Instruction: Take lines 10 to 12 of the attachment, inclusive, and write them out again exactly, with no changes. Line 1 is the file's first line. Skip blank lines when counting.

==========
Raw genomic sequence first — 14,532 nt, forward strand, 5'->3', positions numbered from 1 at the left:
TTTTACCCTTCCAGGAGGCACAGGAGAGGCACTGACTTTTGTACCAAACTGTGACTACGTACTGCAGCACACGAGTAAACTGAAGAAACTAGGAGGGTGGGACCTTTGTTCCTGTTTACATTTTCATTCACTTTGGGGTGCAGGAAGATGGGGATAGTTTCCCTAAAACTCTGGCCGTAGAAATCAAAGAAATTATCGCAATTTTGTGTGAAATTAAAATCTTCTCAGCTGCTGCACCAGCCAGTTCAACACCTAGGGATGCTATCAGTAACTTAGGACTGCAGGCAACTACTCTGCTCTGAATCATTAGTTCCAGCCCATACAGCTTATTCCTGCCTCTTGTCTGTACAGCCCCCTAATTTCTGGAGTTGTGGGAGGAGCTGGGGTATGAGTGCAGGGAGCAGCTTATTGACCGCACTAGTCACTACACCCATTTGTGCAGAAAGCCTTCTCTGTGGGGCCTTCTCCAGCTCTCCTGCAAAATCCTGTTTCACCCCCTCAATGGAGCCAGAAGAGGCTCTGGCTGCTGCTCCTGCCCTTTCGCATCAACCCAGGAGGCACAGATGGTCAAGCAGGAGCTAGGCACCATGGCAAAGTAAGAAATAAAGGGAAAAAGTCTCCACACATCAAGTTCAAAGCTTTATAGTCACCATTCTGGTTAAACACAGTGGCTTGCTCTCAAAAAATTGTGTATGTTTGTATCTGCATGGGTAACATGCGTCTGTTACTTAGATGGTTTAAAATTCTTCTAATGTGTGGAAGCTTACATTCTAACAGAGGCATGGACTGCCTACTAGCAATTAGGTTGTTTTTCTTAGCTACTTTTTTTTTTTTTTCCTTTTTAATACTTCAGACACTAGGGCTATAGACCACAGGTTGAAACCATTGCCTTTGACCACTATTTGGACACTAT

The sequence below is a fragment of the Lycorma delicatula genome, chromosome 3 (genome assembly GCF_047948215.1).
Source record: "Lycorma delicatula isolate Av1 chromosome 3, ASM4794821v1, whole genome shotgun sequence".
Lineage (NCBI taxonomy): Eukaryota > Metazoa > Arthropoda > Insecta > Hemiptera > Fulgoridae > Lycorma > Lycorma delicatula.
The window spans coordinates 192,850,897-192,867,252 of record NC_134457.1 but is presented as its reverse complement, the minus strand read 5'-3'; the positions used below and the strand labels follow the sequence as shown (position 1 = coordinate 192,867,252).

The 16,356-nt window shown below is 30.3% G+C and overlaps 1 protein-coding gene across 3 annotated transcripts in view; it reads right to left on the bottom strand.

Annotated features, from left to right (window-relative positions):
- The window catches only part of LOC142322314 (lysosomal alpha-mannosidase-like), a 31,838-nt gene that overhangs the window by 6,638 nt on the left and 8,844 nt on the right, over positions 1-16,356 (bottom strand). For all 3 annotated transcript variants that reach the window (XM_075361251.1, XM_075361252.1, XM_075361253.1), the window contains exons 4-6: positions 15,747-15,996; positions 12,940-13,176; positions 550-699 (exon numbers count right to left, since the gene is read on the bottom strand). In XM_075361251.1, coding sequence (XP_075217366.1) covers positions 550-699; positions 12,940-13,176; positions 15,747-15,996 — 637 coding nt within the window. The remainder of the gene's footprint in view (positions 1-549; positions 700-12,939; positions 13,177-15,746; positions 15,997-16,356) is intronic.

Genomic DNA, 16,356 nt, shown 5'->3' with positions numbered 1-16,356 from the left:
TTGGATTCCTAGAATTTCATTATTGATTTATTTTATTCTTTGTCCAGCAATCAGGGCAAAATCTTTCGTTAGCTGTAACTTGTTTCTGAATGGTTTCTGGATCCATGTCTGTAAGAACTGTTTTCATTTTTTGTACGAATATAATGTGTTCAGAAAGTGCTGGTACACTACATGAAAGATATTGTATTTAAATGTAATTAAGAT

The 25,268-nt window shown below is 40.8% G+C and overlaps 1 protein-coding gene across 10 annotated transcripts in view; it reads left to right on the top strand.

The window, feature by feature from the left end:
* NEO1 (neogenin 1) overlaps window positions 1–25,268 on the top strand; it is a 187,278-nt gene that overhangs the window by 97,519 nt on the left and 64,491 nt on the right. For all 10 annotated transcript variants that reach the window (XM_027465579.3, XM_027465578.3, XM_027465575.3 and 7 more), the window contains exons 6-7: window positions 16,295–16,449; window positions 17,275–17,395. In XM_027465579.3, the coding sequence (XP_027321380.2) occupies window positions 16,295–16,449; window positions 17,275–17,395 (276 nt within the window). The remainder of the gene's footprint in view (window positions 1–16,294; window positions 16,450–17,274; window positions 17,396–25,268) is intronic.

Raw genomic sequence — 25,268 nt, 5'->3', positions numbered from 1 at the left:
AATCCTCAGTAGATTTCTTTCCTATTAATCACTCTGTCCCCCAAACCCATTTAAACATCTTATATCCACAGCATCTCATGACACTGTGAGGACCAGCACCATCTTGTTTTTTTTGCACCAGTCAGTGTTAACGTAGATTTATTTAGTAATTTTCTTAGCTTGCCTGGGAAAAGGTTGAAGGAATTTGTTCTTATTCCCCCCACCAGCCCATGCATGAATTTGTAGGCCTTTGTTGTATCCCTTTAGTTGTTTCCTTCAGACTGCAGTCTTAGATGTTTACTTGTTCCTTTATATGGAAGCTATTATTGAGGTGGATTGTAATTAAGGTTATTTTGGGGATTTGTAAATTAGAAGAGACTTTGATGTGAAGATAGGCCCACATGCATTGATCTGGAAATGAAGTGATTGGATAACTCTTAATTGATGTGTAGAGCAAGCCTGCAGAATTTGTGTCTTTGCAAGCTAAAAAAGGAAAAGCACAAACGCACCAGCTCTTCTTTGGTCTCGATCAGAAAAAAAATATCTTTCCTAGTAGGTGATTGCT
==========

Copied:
Genomic DNA, 16,356 nt, shown 5'->3' with positions numbered 1-16,356 from the left:
TTGGATTCCTAGAATTTCATTATTGATTTATTTTATTCTTTGTCCAGCAATCAGGGCAAAATCTTTCGTTAGCTGTAACTTGTTTCTGAATGGTTTCTGGATCCATGTCTGTAAGAACTGTTTTCATTTTTTGTACGAATATAATGTGTTCAGAAAGTGCTGGTACACTACATGAAAGATATTGTATTTAAATGTAATTAAGAT

The 25,268-nt window shown below is 40.8% G+C and overlaps 1 protein-coding gene across 10 annotated transcripts in view; it reads left to right on the top strand.